The Hines Memorial Pythian Home

Location: On the northwest side of Route 11, northern part of New Market, Virginia.

Built: 1834


Dr. John W. Rice. 1834

Dr. John W. Rice's heirs.

Knights of Pythias of New Market, Virginia. 1927

Physical Description

Hines Memorial Pythian Home was an old colonial type building, and was remodeled into the present (1937) structure, retaining in the main, its original architectural design. The building is surrounded by fifty odd acres of fertile land, part of which is used for a playground for the children. The buildings consisted of an old brick mansion in good state of preservation, containing fourteen large rooms, with broad porch and massive columns; a brick tenant house containing six rooms, (now converted into a boys dormitory and modernly equipped); a large bank barn, stone springhouse and other outbuildings. The main brick house is square, has three and a half stories and has a deck roof which is covered with metal. The plain cornices seem to be made of wood. There are four brick chimneys, two at the north and two at the south ends of the house. There are thirty eight windows which have fifteen panes each, size twelve by fourteen inches. There have been shutters at the windows by they have been removed. There are front and back porches, both with Colonial columns. Above the front door is a small balcony which is entered through the upstairs hall door. The entrance door downstairs is partly glass, with side lights and a fan light above it. Each side of the door has hand carved panels. This door has the original iron lock and key, and has a brass knob on the outside and a thumb latch on the inside. The door facings and arch above the door are hand carved.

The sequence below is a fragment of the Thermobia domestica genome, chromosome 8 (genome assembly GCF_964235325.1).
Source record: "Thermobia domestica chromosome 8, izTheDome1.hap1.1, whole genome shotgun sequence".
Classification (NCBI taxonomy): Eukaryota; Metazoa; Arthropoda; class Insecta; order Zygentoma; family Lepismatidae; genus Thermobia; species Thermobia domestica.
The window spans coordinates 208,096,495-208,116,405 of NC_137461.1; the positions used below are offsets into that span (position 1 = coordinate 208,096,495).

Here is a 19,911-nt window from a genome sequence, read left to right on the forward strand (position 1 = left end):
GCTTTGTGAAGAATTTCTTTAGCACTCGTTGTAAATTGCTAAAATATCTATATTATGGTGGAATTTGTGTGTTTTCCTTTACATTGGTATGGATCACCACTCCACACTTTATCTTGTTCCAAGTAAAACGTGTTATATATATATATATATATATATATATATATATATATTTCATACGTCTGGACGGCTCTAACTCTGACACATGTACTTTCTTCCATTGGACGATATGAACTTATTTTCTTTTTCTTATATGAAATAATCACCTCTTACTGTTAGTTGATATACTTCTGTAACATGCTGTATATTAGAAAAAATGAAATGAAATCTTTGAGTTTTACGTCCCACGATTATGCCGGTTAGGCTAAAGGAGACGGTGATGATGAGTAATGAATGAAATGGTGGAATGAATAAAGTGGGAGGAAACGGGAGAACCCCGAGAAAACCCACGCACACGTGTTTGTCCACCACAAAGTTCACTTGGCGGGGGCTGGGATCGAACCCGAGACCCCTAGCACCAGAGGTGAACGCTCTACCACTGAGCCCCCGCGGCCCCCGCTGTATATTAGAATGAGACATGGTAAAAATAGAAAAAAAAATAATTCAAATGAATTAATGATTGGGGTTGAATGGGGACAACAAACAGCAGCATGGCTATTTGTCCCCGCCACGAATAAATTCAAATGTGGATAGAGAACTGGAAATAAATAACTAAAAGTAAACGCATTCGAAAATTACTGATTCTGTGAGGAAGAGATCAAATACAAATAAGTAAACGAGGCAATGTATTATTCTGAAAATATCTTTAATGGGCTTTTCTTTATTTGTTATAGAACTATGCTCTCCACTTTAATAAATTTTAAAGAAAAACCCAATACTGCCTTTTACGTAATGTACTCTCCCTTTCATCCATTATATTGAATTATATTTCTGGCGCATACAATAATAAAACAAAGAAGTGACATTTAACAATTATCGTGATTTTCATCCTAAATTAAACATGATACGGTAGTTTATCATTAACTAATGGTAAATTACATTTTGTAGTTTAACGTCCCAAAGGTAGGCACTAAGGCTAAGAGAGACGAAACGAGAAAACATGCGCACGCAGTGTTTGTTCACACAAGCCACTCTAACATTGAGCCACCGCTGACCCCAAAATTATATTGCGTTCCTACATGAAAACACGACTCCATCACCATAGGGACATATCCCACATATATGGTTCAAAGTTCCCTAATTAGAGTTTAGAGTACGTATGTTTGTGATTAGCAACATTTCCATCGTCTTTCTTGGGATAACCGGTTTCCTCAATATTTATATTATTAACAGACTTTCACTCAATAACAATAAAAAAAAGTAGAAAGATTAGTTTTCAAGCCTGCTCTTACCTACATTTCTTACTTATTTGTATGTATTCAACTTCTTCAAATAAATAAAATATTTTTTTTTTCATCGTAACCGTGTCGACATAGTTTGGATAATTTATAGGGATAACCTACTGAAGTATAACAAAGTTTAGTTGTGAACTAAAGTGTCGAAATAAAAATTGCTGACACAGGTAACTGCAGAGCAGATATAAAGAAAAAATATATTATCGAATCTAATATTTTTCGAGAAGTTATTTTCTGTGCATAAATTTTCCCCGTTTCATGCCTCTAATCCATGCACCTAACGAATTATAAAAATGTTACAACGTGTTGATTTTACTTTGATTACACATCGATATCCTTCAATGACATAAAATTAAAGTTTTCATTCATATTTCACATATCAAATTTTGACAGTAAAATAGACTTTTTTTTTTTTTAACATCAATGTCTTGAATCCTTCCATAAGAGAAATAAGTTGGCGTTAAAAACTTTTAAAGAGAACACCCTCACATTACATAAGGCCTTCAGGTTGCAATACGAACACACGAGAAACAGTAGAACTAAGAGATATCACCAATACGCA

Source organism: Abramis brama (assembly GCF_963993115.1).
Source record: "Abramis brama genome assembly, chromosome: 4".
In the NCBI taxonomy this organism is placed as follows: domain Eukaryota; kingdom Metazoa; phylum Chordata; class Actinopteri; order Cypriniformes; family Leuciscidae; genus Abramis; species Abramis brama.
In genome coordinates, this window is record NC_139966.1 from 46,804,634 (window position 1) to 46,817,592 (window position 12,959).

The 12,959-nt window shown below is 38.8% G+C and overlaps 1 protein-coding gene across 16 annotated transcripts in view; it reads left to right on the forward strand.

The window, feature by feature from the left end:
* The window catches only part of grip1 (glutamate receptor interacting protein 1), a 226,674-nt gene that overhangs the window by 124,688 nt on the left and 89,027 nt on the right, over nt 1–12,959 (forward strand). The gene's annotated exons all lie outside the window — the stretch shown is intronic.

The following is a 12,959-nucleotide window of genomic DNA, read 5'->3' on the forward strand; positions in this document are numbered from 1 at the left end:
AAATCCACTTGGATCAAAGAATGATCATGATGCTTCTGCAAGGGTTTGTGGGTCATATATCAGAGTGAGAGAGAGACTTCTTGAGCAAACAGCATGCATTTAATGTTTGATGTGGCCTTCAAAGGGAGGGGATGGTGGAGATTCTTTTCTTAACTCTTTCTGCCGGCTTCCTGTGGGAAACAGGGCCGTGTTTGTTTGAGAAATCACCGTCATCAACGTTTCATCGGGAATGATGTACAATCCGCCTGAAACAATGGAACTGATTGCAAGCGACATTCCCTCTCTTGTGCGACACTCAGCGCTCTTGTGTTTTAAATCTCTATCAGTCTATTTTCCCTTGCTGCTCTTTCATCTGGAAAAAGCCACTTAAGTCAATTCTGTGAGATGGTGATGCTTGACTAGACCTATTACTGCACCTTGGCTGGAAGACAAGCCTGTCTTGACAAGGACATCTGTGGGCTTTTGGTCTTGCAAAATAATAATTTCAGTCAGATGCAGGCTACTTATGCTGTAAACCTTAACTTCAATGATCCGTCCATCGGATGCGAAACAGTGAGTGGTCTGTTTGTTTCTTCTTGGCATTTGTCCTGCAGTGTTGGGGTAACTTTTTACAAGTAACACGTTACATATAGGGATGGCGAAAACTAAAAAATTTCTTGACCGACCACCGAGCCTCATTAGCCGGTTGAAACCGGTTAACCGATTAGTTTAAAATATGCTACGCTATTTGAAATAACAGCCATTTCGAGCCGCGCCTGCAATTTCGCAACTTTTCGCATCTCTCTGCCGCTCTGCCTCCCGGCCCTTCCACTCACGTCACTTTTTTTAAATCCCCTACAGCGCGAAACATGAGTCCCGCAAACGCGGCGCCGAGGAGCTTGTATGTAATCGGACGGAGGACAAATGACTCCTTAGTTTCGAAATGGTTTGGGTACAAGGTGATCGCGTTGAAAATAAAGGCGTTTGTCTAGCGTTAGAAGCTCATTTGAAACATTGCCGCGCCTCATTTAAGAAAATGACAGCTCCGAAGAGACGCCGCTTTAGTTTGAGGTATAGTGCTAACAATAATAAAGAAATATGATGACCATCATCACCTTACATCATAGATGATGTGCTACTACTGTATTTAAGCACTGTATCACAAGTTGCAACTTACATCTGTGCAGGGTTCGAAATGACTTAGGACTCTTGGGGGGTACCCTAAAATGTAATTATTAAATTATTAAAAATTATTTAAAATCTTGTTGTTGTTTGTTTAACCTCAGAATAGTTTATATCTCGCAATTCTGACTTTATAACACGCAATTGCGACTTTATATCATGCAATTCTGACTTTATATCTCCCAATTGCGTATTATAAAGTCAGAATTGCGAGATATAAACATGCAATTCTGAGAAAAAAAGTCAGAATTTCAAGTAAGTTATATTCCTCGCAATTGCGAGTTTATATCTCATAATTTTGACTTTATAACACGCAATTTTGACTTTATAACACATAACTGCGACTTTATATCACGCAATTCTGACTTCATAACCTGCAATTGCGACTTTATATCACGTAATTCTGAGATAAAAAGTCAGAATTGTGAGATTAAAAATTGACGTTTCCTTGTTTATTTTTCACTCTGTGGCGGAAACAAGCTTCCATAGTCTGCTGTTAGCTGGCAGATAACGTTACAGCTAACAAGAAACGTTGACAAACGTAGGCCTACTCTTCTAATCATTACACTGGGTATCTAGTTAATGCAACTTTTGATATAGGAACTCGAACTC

The interior consists of twelve large rooms and wide halls. The hall has wide beaded wainscoting. The ceilings are twelve feet high. All of the inside partitions and all walls are of solid brick and very thick. The inside walls are painted, and there are tooth design carved cornices. The hand carved wood mantels are done in lattice design, with carved Ionic columns. The winding stairway has three landings, small, square posts and curved or monkey-tail balusters, small turned newel post in center of turned newel. Other doors in the house are six panel, elaborately moulded double cross doors; the door facings and archways are hand carved.